Ten Tracks Today – 27th September 2011
Posted by Alan Rogers on September 27, 2011
I like how Barr emphasises the cello in his score for True Blood. This track has a definite hymn-like feel to it – I suppose to highlight the fervent religious streak in Tara’s mother’s character.
The little hints of the Medal of Honor theme – before it is heard in full – teases the listener at the beginning of this cue. Atypical of what you would expect for an end titles track (usually it’s grand statements of themes from the outset) this is much more restrained in tone: respectful rather than celebratory. One of my favourite game score themes.
A big part of the enjoyment of this game for the Wii platform is Yokota’s music. A lot of times in other games, when I get stuck, the music quickly becomes annoying. But not in Super Mario Galaxy. Sometimes it can actually be annoying if I finish a level quickly and don’t hear the same piece for hours on end! Grand and orchestral.
No points for effort in designing the artwork for this digital release. This is obviously predominantly (if not entirely) digitally created but what I like here is the persistent ostinato figures in the strings and the combination of this with a solo string and a piano line. Reminds me of a Philip Glass or Michael Nyman score.
This is quite a light track for such a mystery/horror film. Nice strings and delicate piano and woodwinds all suggest a homely sort of feeling. Not until the latter half of the track does the more gothic sound (i.e., wordless chorus) appear to darken things. Another example of how good Spanish film scoring can be.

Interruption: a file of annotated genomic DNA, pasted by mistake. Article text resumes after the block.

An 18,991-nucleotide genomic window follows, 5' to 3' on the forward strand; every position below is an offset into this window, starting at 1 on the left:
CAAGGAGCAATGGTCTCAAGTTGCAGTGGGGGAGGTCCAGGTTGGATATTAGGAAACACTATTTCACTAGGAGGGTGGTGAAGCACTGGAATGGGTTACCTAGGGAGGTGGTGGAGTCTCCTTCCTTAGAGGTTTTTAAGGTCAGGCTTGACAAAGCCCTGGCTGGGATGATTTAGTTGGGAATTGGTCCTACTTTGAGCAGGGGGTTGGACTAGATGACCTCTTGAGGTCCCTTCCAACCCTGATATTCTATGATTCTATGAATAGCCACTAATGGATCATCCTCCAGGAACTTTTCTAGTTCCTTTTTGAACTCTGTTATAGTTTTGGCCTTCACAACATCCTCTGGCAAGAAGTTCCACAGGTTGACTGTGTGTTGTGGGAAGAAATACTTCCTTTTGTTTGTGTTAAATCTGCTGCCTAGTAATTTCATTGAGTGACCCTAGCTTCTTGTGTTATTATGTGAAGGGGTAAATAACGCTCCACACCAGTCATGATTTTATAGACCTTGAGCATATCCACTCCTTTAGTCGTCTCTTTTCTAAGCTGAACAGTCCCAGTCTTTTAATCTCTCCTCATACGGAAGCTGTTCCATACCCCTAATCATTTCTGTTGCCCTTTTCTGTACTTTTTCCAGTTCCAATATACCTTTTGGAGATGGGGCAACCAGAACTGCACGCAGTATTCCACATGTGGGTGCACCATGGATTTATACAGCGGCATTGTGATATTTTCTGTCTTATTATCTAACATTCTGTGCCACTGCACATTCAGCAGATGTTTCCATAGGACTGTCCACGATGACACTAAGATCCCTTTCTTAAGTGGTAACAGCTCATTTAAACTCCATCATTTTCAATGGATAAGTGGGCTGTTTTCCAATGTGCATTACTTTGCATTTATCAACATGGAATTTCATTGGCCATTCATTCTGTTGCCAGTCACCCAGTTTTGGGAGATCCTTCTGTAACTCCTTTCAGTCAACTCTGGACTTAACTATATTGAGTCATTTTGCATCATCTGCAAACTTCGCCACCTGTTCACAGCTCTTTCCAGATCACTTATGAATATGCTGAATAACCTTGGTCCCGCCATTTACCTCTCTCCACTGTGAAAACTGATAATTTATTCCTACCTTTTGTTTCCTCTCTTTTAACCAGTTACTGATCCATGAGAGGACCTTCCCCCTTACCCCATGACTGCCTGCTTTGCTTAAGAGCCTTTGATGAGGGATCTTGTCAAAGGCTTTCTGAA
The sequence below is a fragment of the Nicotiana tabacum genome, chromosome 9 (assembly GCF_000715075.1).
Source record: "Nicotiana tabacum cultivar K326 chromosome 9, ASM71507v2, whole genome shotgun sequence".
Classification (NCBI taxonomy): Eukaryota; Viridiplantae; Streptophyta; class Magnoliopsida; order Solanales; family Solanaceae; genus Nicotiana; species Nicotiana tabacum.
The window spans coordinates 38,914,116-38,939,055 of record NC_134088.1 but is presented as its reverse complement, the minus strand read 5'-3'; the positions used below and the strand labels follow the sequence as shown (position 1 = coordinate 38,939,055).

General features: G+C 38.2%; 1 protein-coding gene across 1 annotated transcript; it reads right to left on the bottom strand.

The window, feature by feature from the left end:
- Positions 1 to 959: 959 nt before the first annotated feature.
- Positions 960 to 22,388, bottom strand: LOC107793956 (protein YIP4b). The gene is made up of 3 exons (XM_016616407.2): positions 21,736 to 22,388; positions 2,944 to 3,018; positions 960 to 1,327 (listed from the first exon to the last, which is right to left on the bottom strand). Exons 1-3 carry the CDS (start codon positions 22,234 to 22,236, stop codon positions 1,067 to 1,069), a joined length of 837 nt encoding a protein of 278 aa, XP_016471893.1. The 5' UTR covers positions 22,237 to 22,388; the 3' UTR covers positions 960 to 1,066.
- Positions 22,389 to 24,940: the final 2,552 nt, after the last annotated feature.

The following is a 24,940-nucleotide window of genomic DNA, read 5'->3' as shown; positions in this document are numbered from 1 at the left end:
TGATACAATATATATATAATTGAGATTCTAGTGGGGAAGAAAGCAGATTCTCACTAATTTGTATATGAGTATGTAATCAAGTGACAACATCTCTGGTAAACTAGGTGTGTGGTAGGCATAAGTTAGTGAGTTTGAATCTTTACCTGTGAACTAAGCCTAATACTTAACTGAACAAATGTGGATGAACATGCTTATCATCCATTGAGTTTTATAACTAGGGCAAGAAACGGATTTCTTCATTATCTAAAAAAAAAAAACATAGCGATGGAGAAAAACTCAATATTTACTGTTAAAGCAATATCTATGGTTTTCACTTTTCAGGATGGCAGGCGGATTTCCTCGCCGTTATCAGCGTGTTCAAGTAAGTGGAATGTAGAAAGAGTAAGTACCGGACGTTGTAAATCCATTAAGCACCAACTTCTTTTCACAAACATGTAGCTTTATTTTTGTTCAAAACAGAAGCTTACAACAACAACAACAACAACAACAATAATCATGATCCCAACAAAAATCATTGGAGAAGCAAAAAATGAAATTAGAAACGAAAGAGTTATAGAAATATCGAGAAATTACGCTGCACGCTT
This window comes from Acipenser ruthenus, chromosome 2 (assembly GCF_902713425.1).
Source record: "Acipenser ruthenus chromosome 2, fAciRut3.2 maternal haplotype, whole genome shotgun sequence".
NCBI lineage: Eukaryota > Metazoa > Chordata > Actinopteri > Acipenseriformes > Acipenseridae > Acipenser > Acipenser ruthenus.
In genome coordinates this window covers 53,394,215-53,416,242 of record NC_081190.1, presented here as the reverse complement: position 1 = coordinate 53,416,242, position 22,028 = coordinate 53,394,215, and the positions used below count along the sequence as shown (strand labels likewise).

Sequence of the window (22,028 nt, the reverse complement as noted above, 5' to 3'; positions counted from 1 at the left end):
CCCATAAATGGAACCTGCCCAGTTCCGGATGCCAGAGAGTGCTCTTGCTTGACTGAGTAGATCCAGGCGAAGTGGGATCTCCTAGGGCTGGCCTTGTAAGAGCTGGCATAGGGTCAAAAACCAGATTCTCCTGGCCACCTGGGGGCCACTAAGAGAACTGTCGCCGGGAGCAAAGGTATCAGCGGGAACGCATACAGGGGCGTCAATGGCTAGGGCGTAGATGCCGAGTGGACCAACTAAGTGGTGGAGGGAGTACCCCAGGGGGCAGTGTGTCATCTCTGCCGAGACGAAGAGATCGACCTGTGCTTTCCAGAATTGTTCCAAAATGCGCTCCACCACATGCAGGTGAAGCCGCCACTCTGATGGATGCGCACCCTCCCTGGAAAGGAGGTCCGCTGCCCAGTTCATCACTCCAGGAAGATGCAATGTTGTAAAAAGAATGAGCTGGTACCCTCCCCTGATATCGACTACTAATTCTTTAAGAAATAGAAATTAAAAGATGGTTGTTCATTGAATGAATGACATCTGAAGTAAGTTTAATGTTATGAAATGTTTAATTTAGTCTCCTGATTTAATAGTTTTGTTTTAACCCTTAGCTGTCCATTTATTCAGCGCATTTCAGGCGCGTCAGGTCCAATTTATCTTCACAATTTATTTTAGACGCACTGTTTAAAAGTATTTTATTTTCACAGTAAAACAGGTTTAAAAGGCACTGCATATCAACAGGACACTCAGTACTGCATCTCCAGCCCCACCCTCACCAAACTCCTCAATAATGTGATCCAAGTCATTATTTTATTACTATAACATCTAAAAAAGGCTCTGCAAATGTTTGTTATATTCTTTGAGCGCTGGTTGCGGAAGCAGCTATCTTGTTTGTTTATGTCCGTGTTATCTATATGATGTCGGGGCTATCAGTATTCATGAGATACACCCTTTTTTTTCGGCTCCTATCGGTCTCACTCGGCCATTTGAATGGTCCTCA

There’s something about this score that makes it one of my top Broughton scores. The Godfather-style feel to the score (including nice solo brass statement of the main theme) and the interesting orchestration (mandolin? – I need to check the liner notes) makes for a worthwhile listen. Some subtle wordless female choir too adds to the mix.
A lot of this score I can’t warm to but this love theme is lovely. Focusing on the romance with swelling strings, unusual and tribal percussion and instrumentation (for prehistoric setting) are kept to a minimum and add only a slight colouring to the music.
There’s something off-kilter about the music that makes this track stand out. In some parts it sounds like it’s emphasising some sort of an odd circus. A staccato string motif that features prominently is particularly memorable.
This is not one of my favourite Goldsmith scores and it was ages before I eventually bought it. But there’s a beautiful, emotional feel to this cue that makes it attractive. I particularly like the piano line that features in the latter half of the track.
Ah, blaster beam and typical Rosenman brass “triangular figures”, rasping/throaty brass. Not much more to this track but it’s great to hear music such as this every now and again!